Plane carrying Brazilian football team crashed, 76 dead and 5 survivors

Plane carrying Brazilian football team crashed, 76 dead and 5 survivors
A chartered plane carrying 81 people, including members of a Brazilian soccer club, crashed on the outskirts of Medellín, Colombia, killing nearly everyone onboard, the authorities said early Tuesday.

Colombia’s civilian aviation authority said that six people had survived the crash — three players, two crew members and a journalist who was accompanying the team.

The flight was operated by a small airline, LaMia, and was carrying members of the Chapecoense de Brasil soccer club, according to the civil aviation authority. They were traveling from Bolivia to play in the final of the Copa Sudamericana tournament when the plane crashed around 10 p.m. on Monday.

The aircraft was carrying 72 passengers and nine crew members, according to a statement issued by the Medellín airport. Search and rescue efforts were hampered by low visibility and difficulty in reaching the site.

The authorities said the plane had reported electrical problems as it flew near the towns of La Ceja and La Unión, in mountainous stretches around Medellín.

The crash crushed the hopes of one of the most impressive success stories in Brazilian soccer. In a national soccer league plagued by corruption scandals, mismanagement and lingering fury over the debacle of the national team’s loss to Germany in the 2014 World Cup in Brazil, Chapecoense managed to achieve success on the field and financial stability.

It emerged as a scrappy upstart, challenging giants like Flamengo, Corinthians and other storied Brazilian clubs. In southern Brazil, the team was the pride of Chapecó, a staid city of 210,000 known for its food processing plants and other agribusiness ventures.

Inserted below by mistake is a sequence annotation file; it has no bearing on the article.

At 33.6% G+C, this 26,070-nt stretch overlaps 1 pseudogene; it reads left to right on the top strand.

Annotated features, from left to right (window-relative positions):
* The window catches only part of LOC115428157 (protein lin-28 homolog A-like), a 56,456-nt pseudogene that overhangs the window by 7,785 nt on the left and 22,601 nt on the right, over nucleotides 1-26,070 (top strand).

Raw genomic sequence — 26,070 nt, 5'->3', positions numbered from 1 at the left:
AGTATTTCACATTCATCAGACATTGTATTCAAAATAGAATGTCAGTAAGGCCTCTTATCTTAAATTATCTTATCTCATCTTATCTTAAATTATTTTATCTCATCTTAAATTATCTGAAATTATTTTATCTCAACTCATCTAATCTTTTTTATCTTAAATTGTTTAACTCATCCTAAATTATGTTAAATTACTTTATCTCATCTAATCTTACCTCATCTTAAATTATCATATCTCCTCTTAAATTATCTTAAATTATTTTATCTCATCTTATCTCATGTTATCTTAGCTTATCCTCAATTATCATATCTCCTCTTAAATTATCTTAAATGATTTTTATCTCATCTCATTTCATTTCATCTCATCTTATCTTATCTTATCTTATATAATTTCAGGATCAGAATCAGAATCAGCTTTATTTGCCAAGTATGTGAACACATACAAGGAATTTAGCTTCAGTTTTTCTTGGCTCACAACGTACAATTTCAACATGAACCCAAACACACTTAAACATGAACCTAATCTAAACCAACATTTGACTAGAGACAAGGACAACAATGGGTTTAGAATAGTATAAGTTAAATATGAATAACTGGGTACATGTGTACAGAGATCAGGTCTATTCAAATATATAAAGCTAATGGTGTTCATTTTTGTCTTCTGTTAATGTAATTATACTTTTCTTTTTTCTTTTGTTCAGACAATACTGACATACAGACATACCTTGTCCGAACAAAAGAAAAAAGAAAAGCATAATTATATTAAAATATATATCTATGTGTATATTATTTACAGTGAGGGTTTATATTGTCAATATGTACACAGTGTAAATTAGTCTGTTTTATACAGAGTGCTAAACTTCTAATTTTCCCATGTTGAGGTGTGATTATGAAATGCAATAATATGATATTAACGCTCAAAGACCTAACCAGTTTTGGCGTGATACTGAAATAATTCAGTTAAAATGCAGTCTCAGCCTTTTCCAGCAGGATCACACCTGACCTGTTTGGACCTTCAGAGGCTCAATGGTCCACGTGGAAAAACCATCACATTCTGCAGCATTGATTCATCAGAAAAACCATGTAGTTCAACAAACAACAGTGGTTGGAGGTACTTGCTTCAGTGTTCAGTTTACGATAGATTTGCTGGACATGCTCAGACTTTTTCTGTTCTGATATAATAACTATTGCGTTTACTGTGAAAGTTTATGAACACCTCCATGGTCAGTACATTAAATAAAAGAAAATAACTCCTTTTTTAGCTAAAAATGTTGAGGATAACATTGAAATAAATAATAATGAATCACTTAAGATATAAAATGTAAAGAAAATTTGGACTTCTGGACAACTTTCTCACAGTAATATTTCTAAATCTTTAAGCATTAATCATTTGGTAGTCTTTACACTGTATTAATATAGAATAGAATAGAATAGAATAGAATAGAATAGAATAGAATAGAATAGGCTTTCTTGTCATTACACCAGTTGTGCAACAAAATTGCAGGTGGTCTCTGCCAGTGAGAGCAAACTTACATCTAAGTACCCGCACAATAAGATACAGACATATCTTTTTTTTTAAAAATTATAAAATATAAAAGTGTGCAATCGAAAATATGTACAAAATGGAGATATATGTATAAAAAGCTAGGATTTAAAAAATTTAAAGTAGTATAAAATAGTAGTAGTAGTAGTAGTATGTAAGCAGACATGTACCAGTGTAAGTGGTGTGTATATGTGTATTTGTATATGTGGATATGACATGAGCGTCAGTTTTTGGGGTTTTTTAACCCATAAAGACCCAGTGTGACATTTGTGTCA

At least 21 journalists were reported to be onboard the chartered plane, including reporters from Fox Latin America, the Globo television network and news organizations from southern Brazil. All but one died, the authorities said.

In a televised address, President Juan Manuel Santos of Colombia called the crash “a tragedy that has the whole region in mourning.” He said that of the six survivors, two were in critical condition, and that he had spoken with President Michel Temer of Brazil, offering any assistance needed.

The Colombian station Blu Radio, citing an interview it conducted with Alfredo Bocanegra, Colombia’s civil aviation director, said the plane had declared an emergency as it approached Medellín. The plane was given priority to land before air traffic controllers lost contact with it.

Federico Gutiérrez, the mayor of Medellín, told Blu Radio that “emergency support, with firefighters, ambulances and the hospital network,” had been activated.

Members of Chapecoense were flying to Colombia for the first match of a two-leg final in the Copa Sudamericana, a second-tier championship for South American clubs. That match, against the Colombian team Atlético Nacional, was scheduled for Wednesday in Medellín. Chapecoense beat San Lorenzo — the Argentine club that counts Pope Francis as a fan — in the semifinals, and clubs like Atlético Junior of Colombia and Independiente of Argentina along the way.